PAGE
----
On Monday, LAPD Chief Michel Moore spoke of "an unimaginable and tragic loss of a peacemaker," adding, "may God welcome Bishop O'Connell home, a good and faithful servant. We all mourn this man's loss, and am grateful to the sheriff's department for their relentless pursuit and the community's assistance to identify the individual responsible."

State Sen. Bob Archuleta, D-Norwalk, said O'Connell was a friend of his, and offered condolences from Gov. Gavin Newsom and other state officials at a Monday afternoon news briefing with reporters.

"He served the community and went to Salesian High School in East Los Angeles to bring people together and move forward," Archuleta said.

Los Angeles County Supervisor Janice Hahn told reporters that O'Connell's death has "left me and other people from here to Ireland heartbroken. He was known to walk among gang members, the homeless and transients to bring peace to them."

Gomez was overcome with emotion at a Monday news conference as he discussed the death of his friend and colleague, calling him "a good friend to all of Los Angeles."

"He worked to show compassion to the poor, to the homeless, to the immigrant, to all those living on society's margins," Gomez said. "He was a good priest and good bishop, and a man of peace."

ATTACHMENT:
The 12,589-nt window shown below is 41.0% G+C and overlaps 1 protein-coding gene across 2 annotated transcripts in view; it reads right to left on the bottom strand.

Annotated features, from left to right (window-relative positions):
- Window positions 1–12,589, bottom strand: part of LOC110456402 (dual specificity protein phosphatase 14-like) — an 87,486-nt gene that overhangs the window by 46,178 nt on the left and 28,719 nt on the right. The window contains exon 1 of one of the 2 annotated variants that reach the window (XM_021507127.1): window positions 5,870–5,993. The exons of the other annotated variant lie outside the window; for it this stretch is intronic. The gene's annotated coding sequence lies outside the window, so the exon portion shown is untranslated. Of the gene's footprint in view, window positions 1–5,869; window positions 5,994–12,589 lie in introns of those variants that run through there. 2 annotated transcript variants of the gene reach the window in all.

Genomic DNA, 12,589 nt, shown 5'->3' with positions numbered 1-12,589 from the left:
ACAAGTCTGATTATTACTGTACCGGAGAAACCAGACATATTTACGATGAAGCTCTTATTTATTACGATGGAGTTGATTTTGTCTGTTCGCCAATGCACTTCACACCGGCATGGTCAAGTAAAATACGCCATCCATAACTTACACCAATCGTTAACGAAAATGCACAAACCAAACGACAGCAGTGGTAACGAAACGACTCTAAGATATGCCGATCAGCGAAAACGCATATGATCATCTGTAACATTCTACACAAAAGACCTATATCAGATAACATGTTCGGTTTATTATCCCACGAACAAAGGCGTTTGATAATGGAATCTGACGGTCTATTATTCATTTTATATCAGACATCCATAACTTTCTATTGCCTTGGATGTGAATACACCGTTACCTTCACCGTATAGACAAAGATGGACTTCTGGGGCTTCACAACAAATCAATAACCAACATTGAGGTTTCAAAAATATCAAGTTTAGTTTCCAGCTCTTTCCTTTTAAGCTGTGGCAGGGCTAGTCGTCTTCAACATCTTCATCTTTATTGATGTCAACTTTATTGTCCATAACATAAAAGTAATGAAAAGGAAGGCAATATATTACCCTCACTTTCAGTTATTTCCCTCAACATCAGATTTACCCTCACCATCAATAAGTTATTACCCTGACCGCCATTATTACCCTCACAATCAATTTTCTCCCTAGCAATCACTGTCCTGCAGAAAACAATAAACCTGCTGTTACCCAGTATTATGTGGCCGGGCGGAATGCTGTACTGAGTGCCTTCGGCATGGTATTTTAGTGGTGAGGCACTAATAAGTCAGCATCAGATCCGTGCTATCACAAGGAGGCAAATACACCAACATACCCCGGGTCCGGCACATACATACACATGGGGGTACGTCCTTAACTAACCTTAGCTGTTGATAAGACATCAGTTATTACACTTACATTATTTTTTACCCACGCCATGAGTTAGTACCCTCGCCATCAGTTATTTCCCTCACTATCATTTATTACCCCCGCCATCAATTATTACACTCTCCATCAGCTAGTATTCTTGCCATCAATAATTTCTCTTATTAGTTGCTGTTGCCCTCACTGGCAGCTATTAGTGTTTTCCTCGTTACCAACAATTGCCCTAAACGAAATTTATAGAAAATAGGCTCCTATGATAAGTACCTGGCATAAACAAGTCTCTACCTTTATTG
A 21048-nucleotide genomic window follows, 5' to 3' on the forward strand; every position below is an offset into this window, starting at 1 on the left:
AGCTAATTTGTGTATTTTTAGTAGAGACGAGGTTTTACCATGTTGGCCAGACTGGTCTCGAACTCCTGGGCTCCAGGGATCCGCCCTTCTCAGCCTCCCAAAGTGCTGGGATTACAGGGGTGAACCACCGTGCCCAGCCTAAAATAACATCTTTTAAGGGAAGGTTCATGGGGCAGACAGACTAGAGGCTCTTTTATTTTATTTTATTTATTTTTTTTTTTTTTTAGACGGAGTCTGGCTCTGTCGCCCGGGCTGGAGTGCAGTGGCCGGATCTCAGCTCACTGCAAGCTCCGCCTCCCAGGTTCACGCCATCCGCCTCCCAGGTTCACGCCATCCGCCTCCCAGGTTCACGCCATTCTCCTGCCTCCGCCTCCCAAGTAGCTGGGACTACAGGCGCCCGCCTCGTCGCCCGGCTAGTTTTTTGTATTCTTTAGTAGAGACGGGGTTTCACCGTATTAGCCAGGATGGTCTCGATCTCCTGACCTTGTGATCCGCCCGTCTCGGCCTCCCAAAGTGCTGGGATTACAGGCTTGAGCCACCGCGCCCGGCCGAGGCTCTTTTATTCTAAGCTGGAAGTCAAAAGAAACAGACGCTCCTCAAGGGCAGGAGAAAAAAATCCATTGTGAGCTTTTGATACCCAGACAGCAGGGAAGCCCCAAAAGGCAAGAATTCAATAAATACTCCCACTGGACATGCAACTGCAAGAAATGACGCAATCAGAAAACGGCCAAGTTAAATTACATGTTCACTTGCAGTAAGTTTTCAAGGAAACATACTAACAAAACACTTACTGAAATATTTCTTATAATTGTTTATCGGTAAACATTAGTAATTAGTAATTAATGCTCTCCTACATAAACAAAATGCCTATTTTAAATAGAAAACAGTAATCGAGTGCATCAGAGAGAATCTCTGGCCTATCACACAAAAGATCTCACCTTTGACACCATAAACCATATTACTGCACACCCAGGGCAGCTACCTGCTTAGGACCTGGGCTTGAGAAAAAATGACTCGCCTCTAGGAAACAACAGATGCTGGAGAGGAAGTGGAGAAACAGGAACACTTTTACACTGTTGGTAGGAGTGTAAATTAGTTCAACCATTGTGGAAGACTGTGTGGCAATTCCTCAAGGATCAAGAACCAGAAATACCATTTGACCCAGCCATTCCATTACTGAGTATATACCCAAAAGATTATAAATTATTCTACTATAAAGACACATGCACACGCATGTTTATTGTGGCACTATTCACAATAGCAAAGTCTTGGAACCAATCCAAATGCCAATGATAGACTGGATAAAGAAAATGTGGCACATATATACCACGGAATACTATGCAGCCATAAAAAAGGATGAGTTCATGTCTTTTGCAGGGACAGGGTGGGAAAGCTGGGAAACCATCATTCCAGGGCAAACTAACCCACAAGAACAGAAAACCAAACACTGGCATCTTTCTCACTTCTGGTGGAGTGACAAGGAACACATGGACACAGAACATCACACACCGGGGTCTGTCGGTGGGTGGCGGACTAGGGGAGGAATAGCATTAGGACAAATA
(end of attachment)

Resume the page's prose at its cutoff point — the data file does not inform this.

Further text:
O'Connell was born in County Cork, Ireland. He studied for the priesthood at All Hallows College in Dublin and was ordained to serve in the Archdiocese of Los Angeles in 1979, according to Doris Benavides, associate director of media relations for the Archdiocese of Los Angeles.

As chairman of the interdiocesan Southern California Immigration Task Force, O'Connell helped coordinate the church's response to immigrant children and families from Central America in recent years. He also sponsored the enrollment of several young immigrants in Catholic schools, a number of whom have advanced to college.

He served as a member of the Priest Pension Board and on the Together in Mission Board as well as the Archdiocesan Finance Council, the archdiocese said. He was a member of the Council of Priests and a Knight of Peter Claver.

At the national level, he was chairman of the Subcommittee on the Catholic Campaign for Human Development of the U.S. Conference of Catholic Bishops.

In September, O'Connell was honored with the Evangelii Gaudium Award from St. John's Seminary in Camarillo, "for his selfless service to the community and the Church in L.A," Benavides said.

The sheriff's Homicide Bureau urged anyone with information regarding the shooting to call them at 323-890-5500 or Crime Stoppers at 800-222-8477. Tipsters can also use a smartphone by downloading the "P3 Tips" Mobile app on Google Play or the Apple App Store or by using the website